Wheating comfortable with retiring
Recently retired and pursuing new career options, Andrew Wheating has seen enough indoor track and field this season to know that, on a scale of 1 to 10, his desire to compete again can be counted without using any fingers or toes.
“Zero. Zero bit of regret,” Wheating said Monday. “Looking at pictures of guys finishing races with that gritty face everyone has crossing the finish line, I’m like, ‘Nope, don’t miss that at all’ as I take a sip of my beer.”
It’s been six months since Wheating sold his house and moved to Portland, and four weeks since he announced the end to a professional running career that included two Olympics and one of the most memorable races ever at Hayward Field.
He returns to Eugene on Tuesday to take a bow during an appearance at the TrackTown Tuesday town hall gathering at the Downtown Athletic Club.
The 7 p.m. event also will include interviews with Oregon athletic director Rob Mullens and Oregon men’s milers Blake Haney, Sam Prakel and Mick Stanovsek.
“Honestly, this seems way bigger than what I expected,” Wheating, 30, said Monday afternoon. “There’s athletes that I feel like quietly drift further and further back in the pack and I thought I kind of drifted far enough where it was just going to be a quick salute and I’m outta here.”
Not a chance. Wheating has been one of the most popular and recognizable runners in Eugene for more than a decade, beginning with his collegiate career at Oregon that began in 2006 and a seven-year professional career that followed, all but the final season of which was spent with the Eugene-based and Nike-sponsored Oregon Track Club Elite training group.
The 6-foot-5 middle distance runner from Vermont with an affable and approachable personality, was always a crowd favorite, even through some hard seasons as a professional when injuries limited his success.
“If I had done what I’ve done at any other school, in any other town in the U.S. or even in the world, I don’t think it would’ve been nearly as well received as I was in Eugene,” Wheating said. “I am who I am and I got put in the stage I got put on because of the community I went to college in. Eugene kind of made me the big name I turned in to.”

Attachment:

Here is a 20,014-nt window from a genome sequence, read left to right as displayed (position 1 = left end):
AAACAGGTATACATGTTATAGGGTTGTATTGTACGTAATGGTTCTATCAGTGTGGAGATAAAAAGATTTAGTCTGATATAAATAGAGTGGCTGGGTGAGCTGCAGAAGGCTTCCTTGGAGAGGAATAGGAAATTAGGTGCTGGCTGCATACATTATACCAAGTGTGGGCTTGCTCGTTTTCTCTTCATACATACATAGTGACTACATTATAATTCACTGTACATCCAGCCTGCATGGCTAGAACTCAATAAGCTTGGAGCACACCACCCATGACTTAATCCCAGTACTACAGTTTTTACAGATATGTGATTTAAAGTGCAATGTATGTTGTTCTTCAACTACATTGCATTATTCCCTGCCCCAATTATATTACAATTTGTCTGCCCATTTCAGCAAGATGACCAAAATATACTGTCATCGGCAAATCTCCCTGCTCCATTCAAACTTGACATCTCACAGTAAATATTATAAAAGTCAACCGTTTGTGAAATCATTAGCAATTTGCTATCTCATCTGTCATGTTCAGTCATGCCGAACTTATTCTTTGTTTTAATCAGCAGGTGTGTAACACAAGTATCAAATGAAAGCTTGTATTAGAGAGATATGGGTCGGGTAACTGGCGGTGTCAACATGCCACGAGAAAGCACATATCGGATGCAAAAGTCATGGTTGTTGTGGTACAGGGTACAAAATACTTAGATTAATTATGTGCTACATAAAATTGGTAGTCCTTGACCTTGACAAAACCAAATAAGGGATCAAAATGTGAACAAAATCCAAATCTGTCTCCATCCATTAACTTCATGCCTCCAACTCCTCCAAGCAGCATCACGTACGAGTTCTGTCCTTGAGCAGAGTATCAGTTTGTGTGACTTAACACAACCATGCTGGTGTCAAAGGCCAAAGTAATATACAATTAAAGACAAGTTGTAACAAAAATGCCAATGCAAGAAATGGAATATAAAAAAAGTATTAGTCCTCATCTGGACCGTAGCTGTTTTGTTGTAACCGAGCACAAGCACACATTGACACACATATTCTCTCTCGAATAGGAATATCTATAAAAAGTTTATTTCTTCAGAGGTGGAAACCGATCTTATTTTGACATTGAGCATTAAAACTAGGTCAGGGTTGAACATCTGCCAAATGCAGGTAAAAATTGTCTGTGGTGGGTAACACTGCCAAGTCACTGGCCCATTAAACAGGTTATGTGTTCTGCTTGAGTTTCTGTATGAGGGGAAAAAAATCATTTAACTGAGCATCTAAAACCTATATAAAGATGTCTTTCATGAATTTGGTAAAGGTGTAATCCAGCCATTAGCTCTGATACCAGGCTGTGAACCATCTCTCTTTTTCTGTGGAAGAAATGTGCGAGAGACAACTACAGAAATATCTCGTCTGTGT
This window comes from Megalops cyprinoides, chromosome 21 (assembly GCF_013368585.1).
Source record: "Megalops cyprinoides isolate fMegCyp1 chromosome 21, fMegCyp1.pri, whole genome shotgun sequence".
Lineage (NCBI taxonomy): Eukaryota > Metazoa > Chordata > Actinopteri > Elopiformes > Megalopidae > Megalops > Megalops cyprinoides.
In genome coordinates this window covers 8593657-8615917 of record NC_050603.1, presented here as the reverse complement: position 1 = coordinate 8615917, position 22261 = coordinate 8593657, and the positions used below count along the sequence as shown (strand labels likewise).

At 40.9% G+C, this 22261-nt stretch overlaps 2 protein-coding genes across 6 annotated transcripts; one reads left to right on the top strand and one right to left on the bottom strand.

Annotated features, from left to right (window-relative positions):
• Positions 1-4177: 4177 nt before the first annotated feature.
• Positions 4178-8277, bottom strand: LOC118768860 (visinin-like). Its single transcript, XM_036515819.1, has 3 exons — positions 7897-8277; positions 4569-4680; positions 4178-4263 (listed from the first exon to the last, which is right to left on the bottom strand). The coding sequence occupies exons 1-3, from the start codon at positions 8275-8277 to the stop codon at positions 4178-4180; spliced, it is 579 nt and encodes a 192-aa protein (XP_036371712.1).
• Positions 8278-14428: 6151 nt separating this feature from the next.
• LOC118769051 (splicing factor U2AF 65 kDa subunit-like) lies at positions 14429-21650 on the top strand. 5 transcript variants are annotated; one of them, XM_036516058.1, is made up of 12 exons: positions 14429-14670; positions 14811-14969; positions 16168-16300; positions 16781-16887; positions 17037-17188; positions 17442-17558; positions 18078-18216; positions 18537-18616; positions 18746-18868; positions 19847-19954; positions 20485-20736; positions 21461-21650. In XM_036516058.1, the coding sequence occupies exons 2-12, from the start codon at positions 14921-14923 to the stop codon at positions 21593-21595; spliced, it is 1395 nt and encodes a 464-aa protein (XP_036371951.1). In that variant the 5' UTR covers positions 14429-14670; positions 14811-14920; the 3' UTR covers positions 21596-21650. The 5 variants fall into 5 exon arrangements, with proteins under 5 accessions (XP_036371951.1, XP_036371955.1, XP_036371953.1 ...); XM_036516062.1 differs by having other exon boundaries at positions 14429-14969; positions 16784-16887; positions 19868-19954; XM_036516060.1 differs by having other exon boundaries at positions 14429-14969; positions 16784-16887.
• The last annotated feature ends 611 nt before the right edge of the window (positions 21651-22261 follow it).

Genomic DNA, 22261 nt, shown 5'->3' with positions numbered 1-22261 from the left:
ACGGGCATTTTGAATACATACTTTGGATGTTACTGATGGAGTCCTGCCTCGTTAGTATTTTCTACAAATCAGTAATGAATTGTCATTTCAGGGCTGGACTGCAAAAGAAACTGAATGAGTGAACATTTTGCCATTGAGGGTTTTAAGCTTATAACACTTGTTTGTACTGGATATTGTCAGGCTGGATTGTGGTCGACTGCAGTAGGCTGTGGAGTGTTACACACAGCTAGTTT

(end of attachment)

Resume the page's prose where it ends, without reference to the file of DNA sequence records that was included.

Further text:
Wheating became a star during the 2008 Olympic Trials when he came from the back of the pack to finish second in the 800 and make the U.S. team headed to Beijing for the Summer Games.
Wearing his Duck singlet, the Oregon sophomore, with his long legs churning down the homestretch, finished between OTC Elite teammates Nick Symmonds and Christian Smith for a 1-2-3 all-Oregon finish.
When he returned from the Olympics, he helped the Ducks win the NCAA cross country title on a team that also included Galen Rupp, Matthew Centrowitz, Luke Puskedra and Shadrack Kiptoo-Biwott.
In 2010 he led an Oregon sweep in the 1,500 at the NCAA Outdoor championships along with second-place A.J. Acosta and Centrowitz in third. He also won a pair of NCAA outdoor titles in the 800.
“I was with some of the most elite teammates ever if you look at who they are and who they’ve turned into,” said Wheating, who was also in the same class as Ashton Eaton. “I was in great company.”
Wheating ran 1 minute, 44.56 seconds in the 800 and 3:30.90 in the 1,500 during his first summer as a professional in 2010 and then made his second Olympic team in 2012.
He finished 11th at the Olympic Trials in 2016 in the 1,500 and failed to make the finals last season at the U.S. Outdoor championships in Sacramento.
By then retirement was calling, Wheating said.
“I was pretty clear and confident it was going to happen,” Wheating said. “December was really the month where it opened my eyes up a bit. I was like, ‘OK, I’m going to go snowboarding’ or ‘I’m going to play some soccer.’ Everything that I put aside for running I decided to pick up and do it all within a week. The second week of retirement I was very, very sore.”
He made his retirement official during the first week of January.
Wheating’s new career is that of social media savant for the High Performance West training group and Portland Track, the organization that puts on the Portland Track Festival and the Stumptown Classic.
He also is a volunteer assistant track coach at Madison High School.
“That to me is the most rewarding,” Wheating said. “The high school kids are full of energy, they want to learn new things and then you get those three or four kids who really believe in the program and believe in doing great things.
“Plus, my maturity level probably drops 10 years working with these kids so it’s the perfect situation for me.”
Doors open in the DAC’s third floor ballroom at 6 p.m. Admission is free.